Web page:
12 Jun 2015

Imported malaria: UK

Malaria imported into the United Kingdom: 2014

Public Health England (PHE) has published details of malaria cases imported into the United Kingdom (UK) in 2014. These figures are mostly based on cases reported to PHE Malaria Reference Laboratory (MRL) [1].

There were 1,586 cases of malaria reported in the UK in 2014 (1,475 in England, 76 in Scotland, 33 in Wales and two in Northern Ireland). This is just slightly below the mean number of cases reported each year between 2004 and 2013 (1,590).  The total number of cases reported in 2014 is 5.7% higher than the total number reported in 2013 (1,501) [1].

The majority of cases (73.7%) were caused by the potentially life-threatening Plasmodium falciparum malaria. In 2014 there were three deaths from malaria reported in the UK.

The full report, Malaria imported into the United Kingdom: 2014 Implications for those advising travellers is available from PHE.

Advice for travellers

Malaria is an almost completely preventable but potentially fatal disease. The majority of cases of malaria in UK travellers occur in those who have not accessed or received advice on its prevention or have not adhered to the advice given.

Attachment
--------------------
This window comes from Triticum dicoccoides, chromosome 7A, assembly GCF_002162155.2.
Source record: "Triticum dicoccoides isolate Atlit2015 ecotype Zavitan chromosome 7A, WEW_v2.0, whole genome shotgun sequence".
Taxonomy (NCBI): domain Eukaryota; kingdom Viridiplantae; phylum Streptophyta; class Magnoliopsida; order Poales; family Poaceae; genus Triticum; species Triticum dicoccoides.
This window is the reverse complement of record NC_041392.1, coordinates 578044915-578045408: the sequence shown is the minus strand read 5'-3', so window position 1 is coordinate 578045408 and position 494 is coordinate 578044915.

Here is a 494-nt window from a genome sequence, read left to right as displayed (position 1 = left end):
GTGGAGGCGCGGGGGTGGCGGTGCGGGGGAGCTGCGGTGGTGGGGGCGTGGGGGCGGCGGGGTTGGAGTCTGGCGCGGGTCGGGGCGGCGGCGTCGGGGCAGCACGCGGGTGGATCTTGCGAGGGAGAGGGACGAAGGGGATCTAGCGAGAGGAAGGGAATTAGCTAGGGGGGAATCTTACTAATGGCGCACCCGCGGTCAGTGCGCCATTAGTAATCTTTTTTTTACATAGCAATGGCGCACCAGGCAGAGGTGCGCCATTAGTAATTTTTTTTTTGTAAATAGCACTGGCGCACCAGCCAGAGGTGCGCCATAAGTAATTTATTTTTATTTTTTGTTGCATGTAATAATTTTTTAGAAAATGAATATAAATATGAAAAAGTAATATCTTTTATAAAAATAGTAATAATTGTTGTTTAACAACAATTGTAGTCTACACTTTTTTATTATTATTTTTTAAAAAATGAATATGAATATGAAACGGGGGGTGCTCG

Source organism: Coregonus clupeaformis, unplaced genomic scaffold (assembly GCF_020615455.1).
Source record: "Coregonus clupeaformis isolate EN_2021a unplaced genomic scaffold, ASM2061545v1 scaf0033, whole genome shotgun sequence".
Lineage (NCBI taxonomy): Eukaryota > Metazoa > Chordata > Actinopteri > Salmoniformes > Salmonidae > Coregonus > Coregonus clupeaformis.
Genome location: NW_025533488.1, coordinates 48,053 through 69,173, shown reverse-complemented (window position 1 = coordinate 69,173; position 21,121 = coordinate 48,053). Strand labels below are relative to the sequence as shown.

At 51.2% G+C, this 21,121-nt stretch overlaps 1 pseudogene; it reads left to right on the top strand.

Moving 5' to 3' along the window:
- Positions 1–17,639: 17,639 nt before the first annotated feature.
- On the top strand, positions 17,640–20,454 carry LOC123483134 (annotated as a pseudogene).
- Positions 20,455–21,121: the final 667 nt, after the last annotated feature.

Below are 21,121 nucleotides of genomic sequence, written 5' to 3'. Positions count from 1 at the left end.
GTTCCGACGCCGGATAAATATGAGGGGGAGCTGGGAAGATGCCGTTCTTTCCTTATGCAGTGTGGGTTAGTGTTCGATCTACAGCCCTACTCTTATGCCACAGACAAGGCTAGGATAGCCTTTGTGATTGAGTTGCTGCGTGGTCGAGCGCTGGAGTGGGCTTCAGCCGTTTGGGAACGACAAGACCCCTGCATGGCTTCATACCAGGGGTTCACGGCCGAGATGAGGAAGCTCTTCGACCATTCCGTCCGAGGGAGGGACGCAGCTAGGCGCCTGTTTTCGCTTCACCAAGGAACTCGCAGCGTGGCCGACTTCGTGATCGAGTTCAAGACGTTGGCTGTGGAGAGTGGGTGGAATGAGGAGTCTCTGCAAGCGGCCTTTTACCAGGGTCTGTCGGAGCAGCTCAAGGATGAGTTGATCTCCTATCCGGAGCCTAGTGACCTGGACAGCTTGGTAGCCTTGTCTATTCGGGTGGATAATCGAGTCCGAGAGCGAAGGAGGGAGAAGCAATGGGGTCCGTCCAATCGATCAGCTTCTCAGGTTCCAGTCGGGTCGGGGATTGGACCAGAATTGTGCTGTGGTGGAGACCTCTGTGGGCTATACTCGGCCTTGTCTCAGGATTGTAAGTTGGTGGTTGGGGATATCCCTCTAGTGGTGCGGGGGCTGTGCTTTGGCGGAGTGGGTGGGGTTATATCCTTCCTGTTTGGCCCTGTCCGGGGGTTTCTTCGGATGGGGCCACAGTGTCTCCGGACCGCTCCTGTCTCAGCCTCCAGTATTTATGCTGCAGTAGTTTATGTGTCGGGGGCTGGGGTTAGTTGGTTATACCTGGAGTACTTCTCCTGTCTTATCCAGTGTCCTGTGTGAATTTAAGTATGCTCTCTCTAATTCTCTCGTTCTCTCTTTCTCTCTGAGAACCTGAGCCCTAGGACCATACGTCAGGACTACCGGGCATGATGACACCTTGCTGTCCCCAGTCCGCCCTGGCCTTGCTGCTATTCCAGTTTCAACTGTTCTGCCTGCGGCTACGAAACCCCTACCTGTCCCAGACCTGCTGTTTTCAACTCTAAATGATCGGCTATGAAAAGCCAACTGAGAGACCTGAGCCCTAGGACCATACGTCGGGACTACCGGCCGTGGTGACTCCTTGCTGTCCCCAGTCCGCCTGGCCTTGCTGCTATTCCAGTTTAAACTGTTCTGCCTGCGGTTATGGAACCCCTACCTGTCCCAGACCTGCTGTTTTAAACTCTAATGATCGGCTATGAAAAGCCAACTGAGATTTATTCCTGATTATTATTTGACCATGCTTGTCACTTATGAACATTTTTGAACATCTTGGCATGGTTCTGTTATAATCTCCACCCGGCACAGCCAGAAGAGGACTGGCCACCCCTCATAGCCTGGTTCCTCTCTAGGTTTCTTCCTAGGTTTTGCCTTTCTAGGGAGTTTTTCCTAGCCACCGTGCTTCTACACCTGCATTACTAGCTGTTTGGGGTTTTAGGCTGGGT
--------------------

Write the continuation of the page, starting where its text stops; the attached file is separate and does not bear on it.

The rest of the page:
You should seek advice about the risk of malaria at your destination before you travel, take the appropriate malaria prophylaxis (if recommended), and take measures to protect against night-time biting mosquitoes.

If travelling to malaria risk areas, you should seek urgent medical advice for any symptoms, especially fever, during your trip or in the year following your return home, including a same day result malaria blood test.

Advice on the malaria risk in specific countries can be found on the Country Information pages or in the Public Health England Advisory Committee on Malaria Prevention guidelines.

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